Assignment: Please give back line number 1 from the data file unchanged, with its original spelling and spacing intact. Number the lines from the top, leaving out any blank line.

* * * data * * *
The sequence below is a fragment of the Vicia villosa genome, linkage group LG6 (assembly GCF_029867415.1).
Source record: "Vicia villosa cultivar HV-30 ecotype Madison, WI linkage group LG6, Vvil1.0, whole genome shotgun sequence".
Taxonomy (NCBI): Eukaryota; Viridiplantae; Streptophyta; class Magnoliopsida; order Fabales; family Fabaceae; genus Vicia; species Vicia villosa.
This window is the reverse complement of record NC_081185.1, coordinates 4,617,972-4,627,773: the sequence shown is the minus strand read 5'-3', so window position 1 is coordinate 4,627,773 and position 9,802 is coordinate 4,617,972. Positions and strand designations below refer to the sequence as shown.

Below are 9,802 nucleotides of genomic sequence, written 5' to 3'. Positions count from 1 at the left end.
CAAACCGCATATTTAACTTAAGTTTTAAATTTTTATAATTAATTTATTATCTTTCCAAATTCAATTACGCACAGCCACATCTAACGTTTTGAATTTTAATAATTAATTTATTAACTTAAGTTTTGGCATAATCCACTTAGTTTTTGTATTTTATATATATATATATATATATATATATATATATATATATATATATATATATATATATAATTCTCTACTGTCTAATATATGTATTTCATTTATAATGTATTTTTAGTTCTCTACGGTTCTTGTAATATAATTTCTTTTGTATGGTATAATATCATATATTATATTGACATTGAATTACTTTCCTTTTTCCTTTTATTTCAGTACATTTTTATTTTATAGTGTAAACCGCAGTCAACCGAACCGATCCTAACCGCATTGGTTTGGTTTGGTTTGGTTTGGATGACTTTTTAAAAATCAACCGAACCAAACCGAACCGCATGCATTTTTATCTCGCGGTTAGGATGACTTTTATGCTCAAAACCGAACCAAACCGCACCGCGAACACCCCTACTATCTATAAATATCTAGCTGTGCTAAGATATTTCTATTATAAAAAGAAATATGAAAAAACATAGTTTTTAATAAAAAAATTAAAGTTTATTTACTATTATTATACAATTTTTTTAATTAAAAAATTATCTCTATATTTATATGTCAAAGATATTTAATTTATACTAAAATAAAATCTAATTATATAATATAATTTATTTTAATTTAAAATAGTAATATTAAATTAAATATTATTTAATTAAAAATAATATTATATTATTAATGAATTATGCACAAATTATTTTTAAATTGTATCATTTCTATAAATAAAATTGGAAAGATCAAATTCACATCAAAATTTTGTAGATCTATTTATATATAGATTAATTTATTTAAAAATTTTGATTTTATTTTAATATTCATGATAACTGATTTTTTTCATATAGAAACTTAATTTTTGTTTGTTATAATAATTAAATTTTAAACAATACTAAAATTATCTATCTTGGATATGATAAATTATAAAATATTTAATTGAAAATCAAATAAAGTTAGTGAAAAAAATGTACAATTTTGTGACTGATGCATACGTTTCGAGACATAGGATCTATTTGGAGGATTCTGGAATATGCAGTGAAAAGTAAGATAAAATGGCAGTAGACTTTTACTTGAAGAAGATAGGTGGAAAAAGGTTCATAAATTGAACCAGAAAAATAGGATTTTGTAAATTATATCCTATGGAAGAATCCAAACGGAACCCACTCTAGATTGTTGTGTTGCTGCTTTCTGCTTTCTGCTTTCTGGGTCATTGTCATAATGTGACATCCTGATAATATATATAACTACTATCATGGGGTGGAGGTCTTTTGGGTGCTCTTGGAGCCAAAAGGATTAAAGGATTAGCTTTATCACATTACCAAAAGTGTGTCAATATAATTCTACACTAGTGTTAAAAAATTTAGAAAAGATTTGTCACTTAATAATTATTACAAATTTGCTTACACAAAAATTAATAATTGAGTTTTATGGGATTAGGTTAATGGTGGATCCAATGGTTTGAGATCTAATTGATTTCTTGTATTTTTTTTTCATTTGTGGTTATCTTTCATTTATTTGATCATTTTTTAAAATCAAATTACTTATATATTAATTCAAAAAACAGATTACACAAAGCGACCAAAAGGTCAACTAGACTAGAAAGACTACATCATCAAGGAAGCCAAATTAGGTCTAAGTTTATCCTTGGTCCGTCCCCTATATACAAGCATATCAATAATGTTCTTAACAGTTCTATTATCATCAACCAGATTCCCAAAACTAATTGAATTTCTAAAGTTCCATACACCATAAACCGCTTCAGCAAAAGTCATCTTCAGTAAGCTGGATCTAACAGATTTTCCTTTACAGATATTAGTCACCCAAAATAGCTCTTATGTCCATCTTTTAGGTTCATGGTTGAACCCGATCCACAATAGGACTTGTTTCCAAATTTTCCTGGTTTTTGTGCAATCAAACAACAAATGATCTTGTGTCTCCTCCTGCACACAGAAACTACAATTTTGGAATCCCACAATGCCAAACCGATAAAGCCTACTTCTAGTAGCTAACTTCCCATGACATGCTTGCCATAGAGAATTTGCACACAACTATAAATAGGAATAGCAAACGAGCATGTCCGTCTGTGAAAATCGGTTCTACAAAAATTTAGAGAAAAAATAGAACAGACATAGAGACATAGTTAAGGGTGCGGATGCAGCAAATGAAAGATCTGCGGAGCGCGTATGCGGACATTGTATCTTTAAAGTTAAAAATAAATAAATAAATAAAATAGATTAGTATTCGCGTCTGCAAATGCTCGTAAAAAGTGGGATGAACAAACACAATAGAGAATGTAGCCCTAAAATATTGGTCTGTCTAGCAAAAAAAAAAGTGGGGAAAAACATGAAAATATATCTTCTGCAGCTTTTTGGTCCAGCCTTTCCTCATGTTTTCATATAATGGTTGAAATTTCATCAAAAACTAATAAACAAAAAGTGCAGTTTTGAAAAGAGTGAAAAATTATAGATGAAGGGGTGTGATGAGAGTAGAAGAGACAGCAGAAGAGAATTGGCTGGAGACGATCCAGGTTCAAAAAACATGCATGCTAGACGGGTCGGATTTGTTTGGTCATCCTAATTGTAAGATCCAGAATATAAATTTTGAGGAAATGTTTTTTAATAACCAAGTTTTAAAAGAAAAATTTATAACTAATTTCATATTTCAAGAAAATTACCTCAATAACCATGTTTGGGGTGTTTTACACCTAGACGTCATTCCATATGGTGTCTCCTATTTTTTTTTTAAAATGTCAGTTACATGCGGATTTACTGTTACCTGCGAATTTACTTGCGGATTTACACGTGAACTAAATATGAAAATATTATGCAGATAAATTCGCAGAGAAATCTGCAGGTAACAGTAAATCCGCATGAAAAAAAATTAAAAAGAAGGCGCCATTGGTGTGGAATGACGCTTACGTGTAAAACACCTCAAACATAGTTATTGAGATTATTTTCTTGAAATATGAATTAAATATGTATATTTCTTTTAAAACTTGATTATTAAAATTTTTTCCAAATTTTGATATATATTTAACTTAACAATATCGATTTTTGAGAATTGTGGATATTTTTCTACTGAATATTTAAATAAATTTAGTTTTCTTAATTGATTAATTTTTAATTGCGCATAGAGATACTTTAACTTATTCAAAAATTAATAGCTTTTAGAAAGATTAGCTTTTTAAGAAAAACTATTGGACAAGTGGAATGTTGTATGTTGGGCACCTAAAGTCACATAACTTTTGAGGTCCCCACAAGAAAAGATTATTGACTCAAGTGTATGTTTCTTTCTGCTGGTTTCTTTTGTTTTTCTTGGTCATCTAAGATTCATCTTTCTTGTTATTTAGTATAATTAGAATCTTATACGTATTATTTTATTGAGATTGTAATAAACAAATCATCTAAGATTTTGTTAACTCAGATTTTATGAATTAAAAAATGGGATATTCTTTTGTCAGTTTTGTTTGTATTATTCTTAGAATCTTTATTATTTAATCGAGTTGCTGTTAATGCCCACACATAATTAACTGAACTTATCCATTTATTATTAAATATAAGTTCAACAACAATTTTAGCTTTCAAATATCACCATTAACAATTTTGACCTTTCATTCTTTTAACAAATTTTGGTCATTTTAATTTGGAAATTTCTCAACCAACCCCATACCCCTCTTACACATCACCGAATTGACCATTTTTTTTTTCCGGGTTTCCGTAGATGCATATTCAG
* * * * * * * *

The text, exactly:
The sequence below is a fragment of the Vicia villosa genome, linkage group LG6 (assembly GCF_029867415.1).